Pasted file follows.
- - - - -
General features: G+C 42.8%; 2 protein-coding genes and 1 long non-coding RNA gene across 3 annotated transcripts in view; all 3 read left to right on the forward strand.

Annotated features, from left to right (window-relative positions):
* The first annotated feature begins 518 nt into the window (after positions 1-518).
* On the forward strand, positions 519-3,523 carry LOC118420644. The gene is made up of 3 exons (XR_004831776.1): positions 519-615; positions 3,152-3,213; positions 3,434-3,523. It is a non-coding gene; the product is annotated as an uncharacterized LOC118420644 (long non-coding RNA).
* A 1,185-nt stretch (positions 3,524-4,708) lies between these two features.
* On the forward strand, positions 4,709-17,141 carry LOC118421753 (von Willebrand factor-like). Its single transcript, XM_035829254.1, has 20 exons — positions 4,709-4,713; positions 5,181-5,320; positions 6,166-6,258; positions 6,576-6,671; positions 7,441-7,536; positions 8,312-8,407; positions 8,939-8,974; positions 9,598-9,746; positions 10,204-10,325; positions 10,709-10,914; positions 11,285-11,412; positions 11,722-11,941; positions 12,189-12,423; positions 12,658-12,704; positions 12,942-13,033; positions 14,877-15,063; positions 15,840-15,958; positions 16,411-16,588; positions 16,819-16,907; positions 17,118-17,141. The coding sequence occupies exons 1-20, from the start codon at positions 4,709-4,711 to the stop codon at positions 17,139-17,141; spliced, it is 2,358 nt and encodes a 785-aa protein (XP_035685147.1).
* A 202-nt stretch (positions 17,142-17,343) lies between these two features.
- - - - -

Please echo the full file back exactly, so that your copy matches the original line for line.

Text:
General features: G+C 42.8%; 2 protein-coding genes and 1 long non-coding RNA gene across 3 annotated transcripts in view; all 3 read left to right on the forward strand.

Annotated features, from left to right (window-relative positions):
* The first annotated feature begins 518 nt into the window (after positions 1-518).
* On the forward strand, positions 519-3,523 carry LOC118420644. The gene is made up of 3 exons (XR_004831776.1): positions 519-615; positions 3,152-3,213; positions 3,434-3,523. It is a non-coding gene; the product is annotated as an uncharacterized LOC118420644 (long non-coding RNA).
* A 1,185-nt stretch (positions 3,524-4,708) lies between these two features.
* On the forward strand, positions 4,709-17,141 carry LOC118421753 (von Willebrand factor-like). Its single transcript, XM_035829254.1, has 20 exons — positions 4,709-4,713; positions 5,181-5,320; positions 6,166-6,258; positions 6,576-6,671; positions 7,441-7,536; positions 8,312-8,407; positions 8,939-8,974; positions 9,598-9,746; positions 10,204-10,325; positions 10,709-10,914; positions 11,285-11,412; positions 11,722-11,941; positions 12,189-12,423; positions 12,658-12,704; positions 12,942-13,033; positions 14,877-15,063; positions 15,840-15,958; positions 16,411-16,588; positions 16,819-16,907; positions 17,118-17,141. The coding sequence occupies exons 1-20, from the start codon at positions 4,709-4,711 to the stop codon at positions 17,139-17,141; spliced, it is 2,358 nt and encodes a 785-aa protein (XP_035685147.1).
* A 202-nt stretch (positions 17,142-17,343) lies between these two features.